Risk factors affect the chance of getting soft tissue sarcomas. Having a risk factor, or even several, does not mean that someone will get cancer. If you feel you are at risk, you may benefit from consulting with a risk assessment specialist within one of Penn Medicine's cancer risk evaluation programs.
Soft Tissue Sarcoma Risk Factors
There are different kinds of risk factors. Most risk factors for soft tissue sarcomas, like age and family history, cannot be prevented.
Risk factors for developing soft tissue sarcomas include:
- Genetics. Soft tissue sarcoma may develop in someone with an inherited disorder that puts them at greater risk. These inherited conditions include:
- Li-Fraumeni Syndrome
- Von Recklinghausen's Disease
- Tuberous sclerosis
- Familial adenomatous polyposis
- Gorlin syndrome
- Radiation. Previous exposure to radiation may increase the chance someone will get a secondary cancer.
- Chemical exposure. Being exposed to chemicals such as thorotrast, vinyl chloride and arsenic. An unusual percentage of patients with a rare blood vessel tumor of the liver called angiosarcoma have been exposed to vinyl chloride in their work. This substance is used in the manufacture of certain plastics. Workers who are exposed to phenoxyacetic acid in herbicides and chlorophenols in wood preservatives may have an increased risk of developing soft tissue sarcomas.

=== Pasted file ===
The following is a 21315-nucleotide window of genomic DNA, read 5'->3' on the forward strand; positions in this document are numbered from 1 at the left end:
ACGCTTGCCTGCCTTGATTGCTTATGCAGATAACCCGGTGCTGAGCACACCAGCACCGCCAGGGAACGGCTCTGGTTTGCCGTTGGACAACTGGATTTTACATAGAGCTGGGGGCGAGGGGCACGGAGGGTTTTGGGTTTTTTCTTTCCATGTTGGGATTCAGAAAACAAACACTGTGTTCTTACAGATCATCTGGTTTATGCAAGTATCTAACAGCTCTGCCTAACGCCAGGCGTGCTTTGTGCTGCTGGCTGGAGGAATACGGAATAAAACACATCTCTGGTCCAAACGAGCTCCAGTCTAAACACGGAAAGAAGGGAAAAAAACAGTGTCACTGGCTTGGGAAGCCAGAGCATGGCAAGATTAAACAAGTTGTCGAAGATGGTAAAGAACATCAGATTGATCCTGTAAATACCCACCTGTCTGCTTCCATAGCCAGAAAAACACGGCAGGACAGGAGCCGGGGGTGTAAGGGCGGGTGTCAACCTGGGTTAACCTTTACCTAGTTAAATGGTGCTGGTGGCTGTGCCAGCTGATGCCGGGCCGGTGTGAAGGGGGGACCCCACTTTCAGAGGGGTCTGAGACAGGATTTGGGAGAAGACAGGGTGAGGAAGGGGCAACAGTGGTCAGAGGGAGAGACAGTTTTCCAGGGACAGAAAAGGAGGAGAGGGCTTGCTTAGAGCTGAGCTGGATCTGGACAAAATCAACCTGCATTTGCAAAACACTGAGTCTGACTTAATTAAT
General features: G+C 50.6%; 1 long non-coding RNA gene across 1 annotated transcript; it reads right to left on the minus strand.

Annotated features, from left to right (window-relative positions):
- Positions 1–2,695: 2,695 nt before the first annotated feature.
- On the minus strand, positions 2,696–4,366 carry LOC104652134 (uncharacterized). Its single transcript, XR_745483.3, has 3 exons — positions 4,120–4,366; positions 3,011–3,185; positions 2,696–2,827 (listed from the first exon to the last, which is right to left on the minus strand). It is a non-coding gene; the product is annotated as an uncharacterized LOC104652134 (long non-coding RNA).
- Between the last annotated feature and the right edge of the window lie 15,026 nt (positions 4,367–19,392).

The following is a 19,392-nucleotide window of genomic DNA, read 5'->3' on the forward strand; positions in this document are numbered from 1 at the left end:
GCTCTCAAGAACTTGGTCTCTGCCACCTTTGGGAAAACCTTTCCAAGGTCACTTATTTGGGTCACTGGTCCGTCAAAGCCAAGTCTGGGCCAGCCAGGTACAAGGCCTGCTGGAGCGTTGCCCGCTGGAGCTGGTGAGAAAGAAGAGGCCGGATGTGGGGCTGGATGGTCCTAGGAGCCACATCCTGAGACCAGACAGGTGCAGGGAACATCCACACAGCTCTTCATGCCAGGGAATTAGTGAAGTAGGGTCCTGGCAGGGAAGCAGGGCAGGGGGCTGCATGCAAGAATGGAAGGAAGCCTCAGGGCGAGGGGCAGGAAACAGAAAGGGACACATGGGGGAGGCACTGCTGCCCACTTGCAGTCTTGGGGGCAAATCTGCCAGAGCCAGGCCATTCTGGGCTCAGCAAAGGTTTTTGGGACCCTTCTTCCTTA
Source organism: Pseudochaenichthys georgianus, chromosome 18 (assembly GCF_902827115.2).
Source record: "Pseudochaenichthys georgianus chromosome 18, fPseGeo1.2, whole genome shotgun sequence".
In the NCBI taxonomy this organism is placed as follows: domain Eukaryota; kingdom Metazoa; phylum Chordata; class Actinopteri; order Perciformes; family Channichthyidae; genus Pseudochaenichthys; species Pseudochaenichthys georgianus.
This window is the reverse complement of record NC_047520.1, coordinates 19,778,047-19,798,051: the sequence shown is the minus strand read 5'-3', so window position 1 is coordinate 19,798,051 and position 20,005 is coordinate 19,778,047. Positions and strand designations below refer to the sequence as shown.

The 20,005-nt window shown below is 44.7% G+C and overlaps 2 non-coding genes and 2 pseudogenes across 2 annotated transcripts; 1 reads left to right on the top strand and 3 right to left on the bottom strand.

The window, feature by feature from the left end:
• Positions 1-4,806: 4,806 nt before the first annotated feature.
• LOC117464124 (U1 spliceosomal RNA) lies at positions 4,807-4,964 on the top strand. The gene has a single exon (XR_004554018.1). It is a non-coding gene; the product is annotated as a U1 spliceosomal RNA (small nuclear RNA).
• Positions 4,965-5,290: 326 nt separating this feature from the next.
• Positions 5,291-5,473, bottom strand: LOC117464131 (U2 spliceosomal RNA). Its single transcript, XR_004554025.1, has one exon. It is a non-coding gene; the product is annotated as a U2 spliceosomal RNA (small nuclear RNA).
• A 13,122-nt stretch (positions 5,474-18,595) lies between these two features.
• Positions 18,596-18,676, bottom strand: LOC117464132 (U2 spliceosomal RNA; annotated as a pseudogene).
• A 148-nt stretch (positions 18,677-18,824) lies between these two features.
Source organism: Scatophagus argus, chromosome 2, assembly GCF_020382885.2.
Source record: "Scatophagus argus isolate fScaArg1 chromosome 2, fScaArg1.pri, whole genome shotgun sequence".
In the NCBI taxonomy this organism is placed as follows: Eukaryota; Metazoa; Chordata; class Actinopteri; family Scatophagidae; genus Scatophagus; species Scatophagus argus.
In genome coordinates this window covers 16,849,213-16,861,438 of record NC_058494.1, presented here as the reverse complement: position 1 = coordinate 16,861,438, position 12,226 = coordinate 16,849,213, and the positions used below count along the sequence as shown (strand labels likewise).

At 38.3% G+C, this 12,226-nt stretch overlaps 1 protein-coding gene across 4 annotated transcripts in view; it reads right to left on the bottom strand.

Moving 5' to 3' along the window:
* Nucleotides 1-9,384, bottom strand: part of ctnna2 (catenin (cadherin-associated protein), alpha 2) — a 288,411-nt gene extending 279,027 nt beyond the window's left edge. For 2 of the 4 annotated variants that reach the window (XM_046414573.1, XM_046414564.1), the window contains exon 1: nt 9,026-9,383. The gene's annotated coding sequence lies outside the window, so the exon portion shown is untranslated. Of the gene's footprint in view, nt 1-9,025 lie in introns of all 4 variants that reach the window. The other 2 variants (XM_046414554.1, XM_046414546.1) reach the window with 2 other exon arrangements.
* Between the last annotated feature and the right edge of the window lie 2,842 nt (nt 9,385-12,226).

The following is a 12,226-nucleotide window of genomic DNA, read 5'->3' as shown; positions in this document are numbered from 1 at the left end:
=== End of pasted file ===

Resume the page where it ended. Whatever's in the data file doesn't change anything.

- Chronic lymphedema
Soft Tissue Sarcoma Prevention
While it is always good to maintain a healthy weight and to quit smoking or using tobacco, currently, there are no known lifestyle changes that can prevent soft tissue sarcoma.
Soft Tissue Sarcoma Risk Assessment Program
Recent studies have suggested that certain inherited diseases are associated with increased risk of developing a sarcoma.
Genetics is the science that looks at how traits (such as eye color) are passed down from parents to their children through genes. Genetic testing is a process in which the inherited genetic material, called DNA, is carefully tested for alterations. DNA is obtained from a simple blood test. Certain families may benefit from genetic testing.
If you are likely to have an inherited cancer syndrome, you should talk to your doctor about genetic testing. Our sarcoma risk assessment program provides education about the benefits, limitations, and potential drawbacks of genetic testing to help you make the decision that is right for you.